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Now, we started talking about ships there for a second, but we want to get back to that for just a bit. Returning players, and newcomers for that matter (though the latter won’t particularly know the difference here), should be happy to read that there are quite a few new vessels from which to choose and subsequently take into the fray. And for those wondering: yes, the previous Kickstarter-backer exclusive Marauder Strike Suit is finally available to play for any and everyone who purchases Director’s Cut. Rejoice!

Another big issue with the first game was the story — not so much the actual content, we should clarify, but rather the delivery of that plot through, at best, underwhelming voice-overs and, at worst, downright hideous acting bad enough to make one mute the game at times. Fortunately, the dialogue has been re-recorded with brand new actors, whom are infinitely more effective and believable than the former cast. The adapted story still has some holes in it, and at times doesn’t feel as space-operatic as it should, but with some improvements to the script and flow, Strike Suit is easily a better game now. Voice-overs aren’t the only audio enhancements; Paul Ruskay has gone back to the game’s soundtrack and produced a remixed album complete with 10 arranged tracks for Director’s Cut. These new songs are expertly done, but the truth is, the OST was already phenomenal. So, it’s not like it needed to be modified in the first place. Nevertheless, the aural presentation in general is just as solid as it ever was, and fans should be pleased.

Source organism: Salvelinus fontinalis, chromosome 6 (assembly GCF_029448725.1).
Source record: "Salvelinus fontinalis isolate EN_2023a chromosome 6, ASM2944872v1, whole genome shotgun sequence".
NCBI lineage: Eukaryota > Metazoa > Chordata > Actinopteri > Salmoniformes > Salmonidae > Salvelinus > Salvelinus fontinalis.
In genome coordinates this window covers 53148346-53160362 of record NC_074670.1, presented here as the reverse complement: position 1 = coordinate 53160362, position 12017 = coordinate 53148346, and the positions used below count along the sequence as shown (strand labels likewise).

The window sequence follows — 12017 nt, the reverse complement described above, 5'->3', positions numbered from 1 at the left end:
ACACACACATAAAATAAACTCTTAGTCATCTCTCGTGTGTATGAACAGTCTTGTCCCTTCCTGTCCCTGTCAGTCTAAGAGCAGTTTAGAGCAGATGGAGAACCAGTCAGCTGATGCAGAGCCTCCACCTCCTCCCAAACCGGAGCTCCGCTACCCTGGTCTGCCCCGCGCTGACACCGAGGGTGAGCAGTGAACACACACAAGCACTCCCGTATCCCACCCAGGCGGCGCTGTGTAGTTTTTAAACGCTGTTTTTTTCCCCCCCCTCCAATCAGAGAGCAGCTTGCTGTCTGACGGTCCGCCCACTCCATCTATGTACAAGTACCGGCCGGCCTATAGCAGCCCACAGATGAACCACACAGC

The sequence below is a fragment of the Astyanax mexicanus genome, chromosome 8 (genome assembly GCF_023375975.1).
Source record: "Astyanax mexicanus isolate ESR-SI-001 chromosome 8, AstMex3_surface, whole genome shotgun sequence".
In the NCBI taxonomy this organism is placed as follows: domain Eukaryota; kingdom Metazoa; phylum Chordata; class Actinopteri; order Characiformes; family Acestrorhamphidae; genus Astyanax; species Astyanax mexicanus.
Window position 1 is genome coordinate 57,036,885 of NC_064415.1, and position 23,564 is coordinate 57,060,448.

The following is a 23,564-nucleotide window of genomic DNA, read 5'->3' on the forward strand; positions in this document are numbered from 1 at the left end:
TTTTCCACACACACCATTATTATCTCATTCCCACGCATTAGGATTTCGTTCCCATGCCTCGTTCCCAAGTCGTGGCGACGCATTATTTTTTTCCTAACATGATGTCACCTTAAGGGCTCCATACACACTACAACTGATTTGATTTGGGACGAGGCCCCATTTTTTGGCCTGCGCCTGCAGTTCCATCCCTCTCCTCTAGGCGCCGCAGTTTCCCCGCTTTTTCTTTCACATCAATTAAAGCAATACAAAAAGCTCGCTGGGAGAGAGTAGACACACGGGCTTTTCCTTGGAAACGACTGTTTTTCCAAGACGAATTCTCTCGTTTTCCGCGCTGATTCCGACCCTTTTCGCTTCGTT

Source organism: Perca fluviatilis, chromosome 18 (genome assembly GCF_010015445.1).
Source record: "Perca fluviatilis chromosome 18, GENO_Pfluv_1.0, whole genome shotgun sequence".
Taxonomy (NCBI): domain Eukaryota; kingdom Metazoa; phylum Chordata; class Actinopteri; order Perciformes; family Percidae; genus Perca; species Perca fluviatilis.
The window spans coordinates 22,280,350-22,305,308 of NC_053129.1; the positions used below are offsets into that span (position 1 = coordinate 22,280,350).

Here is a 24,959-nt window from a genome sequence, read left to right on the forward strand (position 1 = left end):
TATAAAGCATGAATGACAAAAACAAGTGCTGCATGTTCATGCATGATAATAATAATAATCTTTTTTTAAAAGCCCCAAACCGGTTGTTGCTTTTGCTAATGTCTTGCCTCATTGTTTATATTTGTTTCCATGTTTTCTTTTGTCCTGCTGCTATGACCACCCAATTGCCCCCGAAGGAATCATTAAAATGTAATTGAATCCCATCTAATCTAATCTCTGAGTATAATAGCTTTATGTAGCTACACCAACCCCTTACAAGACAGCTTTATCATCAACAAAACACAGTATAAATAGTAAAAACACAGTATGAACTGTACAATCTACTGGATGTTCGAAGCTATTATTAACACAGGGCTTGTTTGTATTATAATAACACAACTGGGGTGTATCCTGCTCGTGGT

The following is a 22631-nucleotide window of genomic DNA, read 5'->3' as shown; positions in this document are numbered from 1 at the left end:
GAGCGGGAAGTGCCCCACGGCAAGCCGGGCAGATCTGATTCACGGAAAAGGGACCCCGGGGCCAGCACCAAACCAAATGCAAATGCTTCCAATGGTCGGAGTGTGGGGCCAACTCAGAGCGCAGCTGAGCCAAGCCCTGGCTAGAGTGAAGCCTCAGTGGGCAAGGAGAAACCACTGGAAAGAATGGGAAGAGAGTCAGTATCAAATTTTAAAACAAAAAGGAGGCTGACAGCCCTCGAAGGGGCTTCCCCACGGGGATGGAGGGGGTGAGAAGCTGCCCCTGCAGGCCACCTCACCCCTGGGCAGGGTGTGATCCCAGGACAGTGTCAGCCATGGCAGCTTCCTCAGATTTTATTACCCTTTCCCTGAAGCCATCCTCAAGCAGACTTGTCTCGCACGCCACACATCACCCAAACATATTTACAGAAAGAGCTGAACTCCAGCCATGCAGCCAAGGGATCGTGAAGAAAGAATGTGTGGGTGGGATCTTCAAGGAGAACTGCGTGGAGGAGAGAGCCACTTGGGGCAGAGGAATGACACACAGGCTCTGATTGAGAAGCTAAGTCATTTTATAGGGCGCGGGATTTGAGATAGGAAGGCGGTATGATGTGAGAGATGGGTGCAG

Still, even with all the upgrades, Strike Suit Zero can’t compete with some of its rivals and inspirations. As much as we wanted the title to be the next Colony Wars, it’s plainly not. It sometimes feels lifeless and directionless, like a game just spinning its wheels. This leads to more than a few moments of monotony and repetition. Though if blasting the hell out of stuff in outer space is something you inherently like, the game is unlikely to really ever feel burdensome to play. So enter at your own risk in that regard.

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Closing Comments:

At the end of the day, folks who enjoyed the original Strike Suit Zero may want to pick up Director’s Cut, especially because upgrading on Steam is only a few bucks. Those who never got around to playing but have a particular affinity for space combat, missile-spewing mechs and loads of ship customization might also want to be pick up the game. The enhancements here have been extremely well done, with a more coherent and complete campaign, slicker graphics, more content and a fantastically remixed soundtrack. All of this ultimately makes Strike Suit Zero: Director’s Cut one hell of a game. Sure, it has some flaws, namely its reliance on the same mechanics that never really change over the course of its 10 hour campaign. But even so, Strike Suit Zero: Director’s Cut still manages to pull off a fun experience that blends action-arcade and simulation just enough to please both crowds.
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Version Reviewed: PlayStation 4